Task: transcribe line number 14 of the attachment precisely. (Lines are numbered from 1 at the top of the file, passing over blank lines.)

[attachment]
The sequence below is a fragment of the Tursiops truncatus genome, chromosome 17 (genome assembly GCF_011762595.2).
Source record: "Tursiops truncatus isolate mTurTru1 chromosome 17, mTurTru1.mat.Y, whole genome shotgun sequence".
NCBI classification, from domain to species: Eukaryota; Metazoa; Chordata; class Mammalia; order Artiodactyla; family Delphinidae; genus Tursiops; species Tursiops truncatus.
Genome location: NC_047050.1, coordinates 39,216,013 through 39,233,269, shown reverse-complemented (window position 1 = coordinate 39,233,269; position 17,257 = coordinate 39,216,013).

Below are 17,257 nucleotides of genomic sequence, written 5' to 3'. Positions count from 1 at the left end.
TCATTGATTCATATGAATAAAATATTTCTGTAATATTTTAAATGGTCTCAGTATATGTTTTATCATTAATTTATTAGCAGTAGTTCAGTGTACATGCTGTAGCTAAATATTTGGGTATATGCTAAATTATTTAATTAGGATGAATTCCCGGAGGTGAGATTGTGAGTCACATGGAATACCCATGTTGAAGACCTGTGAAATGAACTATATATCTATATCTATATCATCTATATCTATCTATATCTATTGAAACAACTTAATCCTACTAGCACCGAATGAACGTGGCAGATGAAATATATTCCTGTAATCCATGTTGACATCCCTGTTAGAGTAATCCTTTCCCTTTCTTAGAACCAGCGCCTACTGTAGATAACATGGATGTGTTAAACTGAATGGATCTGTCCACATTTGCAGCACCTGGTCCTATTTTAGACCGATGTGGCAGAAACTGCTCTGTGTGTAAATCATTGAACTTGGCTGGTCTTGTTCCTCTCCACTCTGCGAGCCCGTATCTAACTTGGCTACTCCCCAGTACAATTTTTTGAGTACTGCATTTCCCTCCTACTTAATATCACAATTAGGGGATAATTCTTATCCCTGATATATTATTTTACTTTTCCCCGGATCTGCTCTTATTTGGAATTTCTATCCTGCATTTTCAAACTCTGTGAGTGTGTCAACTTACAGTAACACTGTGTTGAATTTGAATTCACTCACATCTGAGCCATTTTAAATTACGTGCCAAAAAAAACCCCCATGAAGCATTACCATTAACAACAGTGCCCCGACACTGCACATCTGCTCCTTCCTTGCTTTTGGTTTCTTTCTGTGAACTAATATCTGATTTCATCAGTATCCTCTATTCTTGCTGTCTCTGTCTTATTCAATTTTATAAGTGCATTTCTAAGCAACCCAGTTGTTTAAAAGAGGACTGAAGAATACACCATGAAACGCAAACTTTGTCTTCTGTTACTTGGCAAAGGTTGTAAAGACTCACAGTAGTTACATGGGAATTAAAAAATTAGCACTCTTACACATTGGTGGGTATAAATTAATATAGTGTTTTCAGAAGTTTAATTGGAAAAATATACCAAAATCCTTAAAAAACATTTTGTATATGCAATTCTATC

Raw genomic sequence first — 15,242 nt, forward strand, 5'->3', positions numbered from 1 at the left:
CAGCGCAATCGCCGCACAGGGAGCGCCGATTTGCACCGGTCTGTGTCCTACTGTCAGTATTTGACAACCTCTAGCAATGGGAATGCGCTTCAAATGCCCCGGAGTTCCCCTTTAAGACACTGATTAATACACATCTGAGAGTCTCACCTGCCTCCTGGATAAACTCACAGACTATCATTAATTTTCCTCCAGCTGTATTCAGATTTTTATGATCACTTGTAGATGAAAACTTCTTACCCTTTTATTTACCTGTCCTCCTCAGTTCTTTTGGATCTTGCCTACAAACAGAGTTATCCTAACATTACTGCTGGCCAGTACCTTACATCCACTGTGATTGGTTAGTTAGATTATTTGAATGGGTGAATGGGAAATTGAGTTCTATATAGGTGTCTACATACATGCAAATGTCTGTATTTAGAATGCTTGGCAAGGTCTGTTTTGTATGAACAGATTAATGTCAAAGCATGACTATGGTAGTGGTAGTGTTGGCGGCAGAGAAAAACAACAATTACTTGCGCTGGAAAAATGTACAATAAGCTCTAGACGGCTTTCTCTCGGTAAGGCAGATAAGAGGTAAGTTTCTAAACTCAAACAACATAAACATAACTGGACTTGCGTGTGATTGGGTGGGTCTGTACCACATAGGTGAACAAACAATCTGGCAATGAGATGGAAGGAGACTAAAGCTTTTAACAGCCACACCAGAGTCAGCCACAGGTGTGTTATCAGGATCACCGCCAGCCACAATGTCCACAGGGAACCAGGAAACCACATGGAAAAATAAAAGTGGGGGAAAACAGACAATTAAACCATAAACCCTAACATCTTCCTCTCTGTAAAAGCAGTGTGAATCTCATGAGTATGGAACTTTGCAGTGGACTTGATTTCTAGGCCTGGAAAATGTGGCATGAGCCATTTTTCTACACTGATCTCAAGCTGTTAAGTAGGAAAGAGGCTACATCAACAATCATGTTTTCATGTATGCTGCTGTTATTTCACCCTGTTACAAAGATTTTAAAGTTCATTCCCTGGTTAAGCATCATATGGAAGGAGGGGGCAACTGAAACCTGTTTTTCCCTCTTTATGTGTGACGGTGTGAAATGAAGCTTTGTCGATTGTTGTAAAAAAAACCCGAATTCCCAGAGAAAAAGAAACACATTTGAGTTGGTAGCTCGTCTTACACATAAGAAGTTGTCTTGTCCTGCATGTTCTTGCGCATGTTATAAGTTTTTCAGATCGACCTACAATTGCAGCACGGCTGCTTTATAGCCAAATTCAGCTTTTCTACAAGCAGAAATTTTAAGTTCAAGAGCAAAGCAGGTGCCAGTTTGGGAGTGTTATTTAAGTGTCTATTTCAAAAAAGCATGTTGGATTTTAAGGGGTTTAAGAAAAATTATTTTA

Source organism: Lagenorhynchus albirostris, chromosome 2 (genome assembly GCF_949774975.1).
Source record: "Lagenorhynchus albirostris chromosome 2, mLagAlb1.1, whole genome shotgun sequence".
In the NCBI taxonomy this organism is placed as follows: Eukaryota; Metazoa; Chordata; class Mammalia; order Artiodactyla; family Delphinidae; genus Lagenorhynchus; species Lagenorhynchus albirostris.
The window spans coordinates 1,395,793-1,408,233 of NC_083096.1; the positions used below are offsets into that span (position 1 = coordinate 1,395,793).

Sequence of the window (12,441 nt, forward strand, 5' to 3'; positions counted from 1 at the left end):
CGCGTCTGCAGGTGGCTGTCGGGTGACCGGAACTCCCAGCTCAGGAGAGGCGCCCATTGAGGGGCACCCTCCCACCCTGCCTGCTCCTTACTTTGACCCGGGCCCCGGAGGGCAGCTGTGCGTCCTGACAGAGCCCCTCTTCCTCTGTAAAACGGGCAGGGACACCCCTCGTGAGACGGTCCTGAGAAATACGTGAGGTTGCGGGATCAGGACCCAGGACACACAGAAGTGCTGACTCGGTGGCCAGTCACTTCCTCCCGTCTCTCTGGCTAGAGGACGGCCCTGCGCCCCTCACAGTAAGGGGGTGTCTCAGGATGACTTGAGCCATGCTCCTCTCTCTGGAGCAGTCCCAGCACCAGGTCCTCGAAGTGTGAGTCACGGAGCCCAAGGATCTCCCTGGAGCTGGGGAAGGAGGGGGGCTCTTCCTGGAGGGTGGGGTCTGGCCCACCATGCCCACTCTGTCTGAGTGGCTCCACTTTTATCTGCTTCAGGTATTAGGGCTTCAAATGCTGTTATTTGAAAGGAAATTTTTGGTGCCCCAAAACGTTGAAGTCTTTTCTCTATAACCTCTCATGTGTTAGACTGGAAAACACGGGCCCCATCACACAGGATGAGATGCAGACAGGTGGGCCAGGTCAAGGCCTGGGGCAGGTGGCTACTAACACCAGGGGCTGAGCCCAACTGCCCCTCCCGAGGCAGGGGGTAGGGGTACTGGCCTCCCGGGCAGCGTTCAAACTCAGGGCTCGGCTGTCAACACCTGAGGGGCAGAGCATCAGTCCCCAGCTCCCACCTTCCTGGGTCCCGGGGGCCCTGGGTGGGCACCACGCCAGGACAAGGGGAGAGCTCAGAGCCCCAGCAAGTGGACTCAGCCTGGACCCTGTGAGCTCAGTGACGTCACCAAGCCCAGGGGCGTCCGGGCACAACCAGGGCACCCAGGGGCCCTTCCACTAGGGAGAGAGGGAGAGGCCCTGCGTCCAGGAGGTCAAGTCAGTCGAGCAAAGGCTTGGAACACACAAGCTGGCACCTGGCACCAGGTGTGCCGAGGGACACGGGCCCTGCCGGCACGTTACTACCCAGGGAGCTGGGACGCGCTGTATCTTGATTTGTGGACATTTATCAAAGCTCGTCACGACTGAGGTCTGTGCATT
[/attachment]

CGCGTCTGCAGGTGGCTGTCGGGTGACCGGAACTCCCAGCTCAGGAGAGGCGCCCATTGAGGGGCACCCTCCCACCCTGCCTGCTCCTTACTTTGACCCGGGCCCCGGAGGGCAGCTGTGCGTCCTGACAGAGCCCCTCTTCCTCTGTAAAACGGGCAGGGACACCCCTCGTGAGACGGTCCTGAGAAATACGTGAGGTTGCGGGATCAGGACCCAGGACACACAGAAGTGCTGACTCGGTGGCCAGTCACTTCCTCCCGTCTCTCTGGCTAGAGGACGGCCCTGCGCCCCTCACAGTAAGGGGGTGTCTCAGGATGACTTGAGCCATGCTCCTCTCTCTGGAGCAGTCCCAGCACCAGGTCCTCGAAGTGTGAGTCACGGAGCCCAAGGATCTCCCTGGAGCTGGGGAAGGAGGGGGGCTCTTCCTGGAGGGTGGGGTCTGGCCCACCATGCCCACTCTGTCTGAGTGGCTCCACTTTTATCTGCTTCAGGTATTAGGGCTTCAAATGCTGTTATTTGAAAGGAAATTTTTGGTGCCCCAAAACGTTGAAGTCTTTTCTCTATAACCTCTCATGTGTTAGACTGGAAAACACGGGCCCCATCACACAGGATGAGATGCAGACAGGTGGGCCAGGTCAAGGCCTGGGGCAGGTGGCTACTAACACCAGGGGCTGAGCCCAACTGCCCCTCCCGAGGCAGGGGGTAGGGGTACTGGCCTCCCGGGCAGCGTTCAAACTCAGGGCTCGGCTGTCAACACCTGAGGGGCAGAGCATCAGTCCCCAGCTCCCACCTTCCTGGGTCCCGGGGGCCCTGGGTGGGCACCACGCCAGGACAAGGGGAGAGCTCAGAGCCCCAGCAAGTGGACTCAGCCTGGACCCTGTGAGCTCAGTGACGTCACCAAGCCCAGGGGCGTCCGGGCACAACCAGGGCACCCAGGGGCCCTTCCACTAGGGAGAGAGGGAGAGGCCCTGCGTCCAGGAGGTCAAGTCAGTCGAGCAAAGGCTTGGAACACACAAGCTGGCACCTGGCACCAGGTGTGCCGAGGGACACGGGCCCTGCCGGCACGTTACTACCCAGGGAGCTGGGACGCGCTGTATCTTGATTTGTGGACATTTATCAAAGCTCGTCACGACTGAGGTCTGTGCATT